Health service / Children's centre level.
- The medical staff have received little training in identifying and treating malnutrition. The medical training and equipment is obsolete (dating most likely from the 1950s and not upgraded since then) One recently opened TFC run by MDM-France has increasing attendance rates which demonstrates Koreans willingness to attend clinics when there is proper care and access to medicines.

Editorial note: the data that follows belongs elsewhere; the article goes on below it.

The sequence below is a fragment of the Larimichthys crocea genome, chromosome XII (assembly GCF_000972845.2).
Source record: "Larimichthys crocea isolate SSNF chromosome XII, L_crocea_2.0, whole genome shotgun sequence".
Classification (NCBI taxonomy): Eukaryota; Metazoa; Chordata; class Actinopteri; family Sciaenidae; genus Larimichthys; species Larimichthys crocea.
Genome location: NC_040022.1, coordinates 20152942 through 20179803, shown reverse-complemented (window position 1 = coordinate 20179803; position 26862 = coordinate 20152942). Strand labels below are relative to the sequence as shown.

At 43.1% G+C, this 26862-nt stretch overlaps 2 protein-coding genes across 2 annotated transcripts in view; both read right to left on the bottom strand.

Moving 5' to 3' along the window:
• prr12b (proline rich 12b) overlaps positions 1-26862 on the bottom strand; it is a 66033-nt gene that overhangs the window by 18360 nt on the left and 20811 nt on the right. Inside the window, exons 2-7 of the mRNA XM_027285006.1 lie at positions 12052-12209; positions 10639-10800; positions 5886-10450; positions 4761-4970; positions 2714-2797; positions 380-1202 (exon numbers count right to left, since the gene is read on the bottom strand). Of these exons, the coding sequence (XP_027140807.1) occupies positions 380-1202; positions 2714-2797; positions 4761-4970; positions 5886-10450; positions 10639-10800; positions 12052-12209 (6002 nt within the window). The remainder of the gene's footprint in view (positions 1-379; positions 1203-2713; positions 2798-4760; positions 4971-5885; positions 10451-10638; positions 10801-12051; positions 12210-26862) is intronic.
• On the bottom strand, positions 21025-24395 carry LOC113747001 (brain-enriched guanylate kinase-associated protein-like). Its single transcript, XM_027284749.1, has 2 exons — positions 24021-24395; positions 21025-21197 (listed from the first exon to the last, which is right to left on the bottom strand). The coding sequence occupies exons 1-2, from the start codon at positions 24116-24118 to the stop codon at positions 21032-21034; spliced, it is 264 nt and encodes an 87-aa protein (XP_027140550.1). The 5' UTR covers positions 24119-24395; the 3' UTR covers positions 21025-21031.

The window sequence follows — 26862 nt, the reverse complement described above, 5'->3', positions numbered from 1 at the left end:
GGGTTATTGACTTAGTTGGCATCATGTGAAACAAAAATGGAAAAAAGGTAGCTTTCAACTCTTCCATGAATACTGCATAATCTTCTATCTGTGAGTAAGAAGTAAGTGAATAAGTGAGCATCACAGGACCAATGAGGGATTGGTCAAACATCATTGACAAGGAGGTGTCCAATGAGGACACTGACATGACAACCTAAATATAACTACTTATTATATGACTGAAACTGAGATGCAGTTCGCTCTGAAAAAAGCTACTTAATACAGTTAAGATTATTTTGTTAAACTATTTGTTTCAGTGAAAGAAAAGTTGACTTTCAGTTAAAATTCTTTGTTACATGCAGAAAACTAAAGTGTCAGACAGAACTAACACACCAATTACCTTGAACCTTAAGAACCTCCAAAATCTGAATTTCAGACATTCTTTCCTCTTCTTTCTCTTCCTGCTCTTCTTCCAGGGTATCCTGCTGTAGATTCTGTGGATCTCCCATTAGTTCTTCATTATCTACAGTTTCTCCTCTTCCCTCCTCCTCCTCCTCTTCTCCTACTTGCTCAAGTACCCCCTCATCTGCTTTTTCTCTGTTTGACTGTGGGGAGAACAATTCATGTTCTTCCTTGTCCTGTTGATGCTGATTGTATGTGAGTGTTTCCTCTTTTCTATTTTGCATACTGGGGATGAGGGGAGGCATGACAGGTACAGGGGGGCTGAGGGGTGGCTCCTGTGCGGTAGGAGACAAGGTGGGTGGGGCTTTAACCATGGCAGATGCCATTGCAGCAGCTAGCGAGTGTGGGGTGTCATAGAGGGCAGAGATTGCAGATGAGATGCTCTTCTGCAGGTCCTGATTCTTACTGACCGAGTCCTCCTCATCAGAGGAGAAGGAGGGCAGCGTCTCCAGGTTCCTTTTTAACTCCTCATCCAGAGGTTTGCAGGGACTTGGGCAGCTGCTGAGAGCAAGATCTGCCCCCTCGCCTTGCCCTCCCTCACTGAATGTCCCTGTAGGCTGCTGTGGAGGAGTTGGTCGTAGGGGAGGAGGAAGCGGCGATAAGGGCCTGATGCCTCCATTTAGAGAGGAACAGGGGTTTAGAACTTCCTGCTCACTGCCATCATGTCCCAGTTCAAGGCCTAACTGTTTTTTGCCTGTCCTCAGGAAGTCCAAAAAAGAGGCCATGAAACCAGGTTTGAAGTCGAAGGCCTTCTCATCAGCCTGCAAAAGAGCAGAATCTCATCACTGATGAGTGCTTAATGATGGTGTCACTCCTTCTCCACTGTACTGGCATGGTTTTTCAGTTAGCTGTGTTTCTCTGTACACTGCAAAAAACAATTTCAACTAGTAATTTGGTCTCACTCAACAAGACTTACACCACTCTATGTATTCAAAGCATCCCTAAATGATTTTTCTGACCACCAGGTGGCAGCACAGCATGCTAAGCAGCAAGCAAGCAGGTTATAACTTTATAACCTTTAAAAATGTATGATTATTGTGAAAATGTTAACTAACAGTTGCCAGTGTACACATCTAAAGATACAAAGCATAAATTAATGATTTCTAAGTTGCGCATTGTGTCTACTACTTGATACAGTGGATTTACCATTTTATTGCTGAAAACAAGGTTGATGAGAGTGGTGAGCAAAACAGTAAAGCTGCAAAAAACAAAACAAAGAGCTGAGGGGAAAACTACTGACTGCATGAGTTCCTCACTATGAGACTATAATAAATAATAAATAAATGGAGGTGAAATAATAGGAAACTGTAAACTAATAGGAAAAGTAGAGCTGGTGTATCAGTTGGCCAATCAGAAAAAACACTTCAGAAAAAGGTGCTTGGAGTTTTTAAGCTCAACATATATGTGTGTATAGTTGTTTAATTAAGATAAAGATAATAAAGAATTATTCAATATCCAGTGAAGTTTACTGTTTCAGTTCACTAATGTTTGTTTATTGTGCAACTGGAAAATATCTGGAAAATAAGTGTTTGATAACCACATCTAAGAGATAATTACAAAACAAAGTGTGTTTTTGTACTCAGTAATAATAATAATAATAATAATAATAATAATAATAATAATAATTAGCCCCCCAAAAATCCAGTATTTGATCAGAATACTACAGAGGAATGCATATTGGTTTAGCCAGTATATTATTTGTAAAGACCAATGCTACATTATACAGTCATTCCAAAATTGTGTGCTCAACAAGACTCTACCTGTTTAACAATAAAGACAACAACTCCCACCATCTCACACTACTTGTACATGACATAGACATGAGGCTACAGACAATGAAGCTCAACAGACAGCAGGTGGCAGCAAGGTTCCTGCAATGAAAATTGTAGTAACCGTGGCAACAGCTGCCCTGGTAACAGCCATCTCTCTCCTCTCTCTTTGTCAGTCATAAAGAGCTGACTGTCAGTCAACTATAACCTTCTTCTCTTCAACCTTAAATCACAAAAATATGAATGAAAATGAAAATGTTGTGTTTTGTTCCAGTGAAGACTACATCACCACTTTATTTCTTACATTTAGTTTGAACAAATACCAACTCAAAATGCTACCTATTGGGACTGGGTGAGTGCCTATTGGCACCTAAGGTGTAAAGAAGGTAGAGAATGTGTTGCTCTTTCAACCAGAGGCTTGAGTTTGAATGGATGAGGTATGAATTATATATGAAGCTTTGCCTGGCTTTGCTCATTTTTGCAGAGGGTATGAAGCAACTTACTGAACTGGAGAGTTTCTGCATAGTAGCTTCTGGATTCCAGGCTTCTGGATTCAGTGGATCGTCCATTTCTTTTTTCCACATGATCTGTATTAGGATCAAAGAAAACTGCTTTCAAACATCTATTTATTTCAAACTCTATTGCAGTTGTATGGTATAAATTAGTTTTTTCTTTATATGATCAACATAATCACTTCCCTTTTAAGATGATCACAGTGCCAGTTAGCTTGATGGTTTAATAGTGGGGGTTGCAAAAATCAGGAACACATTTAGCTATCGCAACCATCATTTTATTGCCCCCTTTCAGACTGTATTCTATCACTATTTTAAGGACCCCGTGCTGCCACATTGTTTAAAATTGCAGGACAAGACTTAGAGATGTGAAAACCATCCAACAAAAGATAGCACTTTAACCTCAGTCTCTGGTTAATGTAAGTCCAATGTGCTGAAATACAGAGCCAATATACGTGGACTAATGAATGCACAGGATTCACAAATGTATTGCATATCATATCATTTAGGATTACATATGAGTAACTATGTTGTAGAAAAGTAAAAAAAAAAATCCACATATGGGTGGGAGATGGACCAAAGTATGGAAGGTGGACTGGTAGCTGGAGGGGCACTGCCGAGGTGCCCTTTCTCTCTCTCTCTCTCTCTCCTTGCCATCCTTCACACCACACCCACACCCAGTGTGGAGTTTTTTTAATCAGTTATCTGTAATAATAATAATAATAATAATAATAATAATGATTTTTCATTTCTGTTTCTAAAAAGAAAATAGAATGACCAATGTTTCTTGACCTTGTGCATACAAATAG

- Chronic shortage of essential drugs was a problem. Pharmaceutical drugs have not been produced in DPRK since 1995 (the few supplies of penicillin and aspirin I came across were already out of date). It is common practice for doctors to prescribe pharmaceutical drugs for a two day period only, after which they prescribe traditional 'koryo' herbal medicines. According to medical sources, koryo medicine is used for 85% of all prescriptions due to lack of essential drugs in the country.